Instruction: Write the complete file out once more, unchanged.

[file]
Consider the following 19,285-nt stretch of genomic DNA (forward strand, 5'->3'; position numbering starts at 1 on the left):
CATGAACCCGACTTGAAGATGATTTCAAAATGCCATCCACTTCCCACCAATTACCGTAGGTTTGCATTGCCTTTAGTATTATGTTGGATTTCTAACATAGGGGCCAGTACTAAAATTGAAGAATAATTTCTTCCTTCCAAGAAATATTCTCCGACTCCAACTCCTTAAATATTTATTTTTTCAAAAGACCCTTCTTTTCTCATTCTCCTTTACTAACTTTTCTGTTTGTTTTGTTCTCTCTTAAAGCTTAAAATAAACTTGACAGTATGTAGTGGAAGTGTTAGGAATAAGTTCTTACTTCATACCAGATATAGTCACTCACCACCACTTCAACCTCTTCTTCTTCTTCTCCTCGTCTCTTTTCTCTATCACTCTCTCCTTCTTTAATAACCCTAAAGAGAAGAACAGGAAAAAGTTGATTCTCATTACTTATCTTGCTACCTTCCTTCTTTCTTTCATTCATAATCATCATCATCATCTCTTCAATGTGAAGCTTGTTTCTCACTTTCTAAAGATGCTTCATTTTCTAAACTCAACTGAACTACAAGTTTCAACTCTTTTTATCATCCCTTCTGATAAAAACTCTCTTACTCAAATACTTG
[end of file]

Consider the following 19,285-nt stretch of genomic DNA (forward strand, 5'->3'; position numbering starts at 1 on the left):
CATGAACCCGACTTGAAGATGATTTCAAAATGCCATCCACTTCCCACCAATTACCGTAGGTTTGCATTGCCTTTAGTATTATGTTGGATTTCTAACATAGGGGCCAGTACTAAAATTGAAGAATAATTTCTTCCTTCCAAGAAATATTCTCCGACTCCAACTCCTTAAATATTTATTTTTTCAAAAGACCCTTCTTTTCTCATTCTCCTTTACTAACTTTTCTGTTTGTTTTGTTCTCTCTTAAAGCTTAAAATAAACTTGACAGTATGTAGTGGAAGTGTTAGGAATAAGTTCTTACTTCATACCAGATATAGTCACTCACCACCACTTCAACCTCTTCTTCTTCTTCTCCTCGTCTCTTTTCTCTATCACTCTCTCCTTCTTTAATAACCCTAAAGAGAAGAACAGGAAAAAGTTGATTCTCATTACTTATCTTGCTACCTTCCTTCTTTCTTTCATTCATAATCATCATCATCATCTCTTCAATGTGAAGCTTGTTTCTCACTTTCTAAAGATGCTTCATTTTCTAAACTCAACTGAACTACAAGTTTCAACTCTTTTTATCATCCCTTCTGATAAAAACTCTCTTACTCAAATACTTG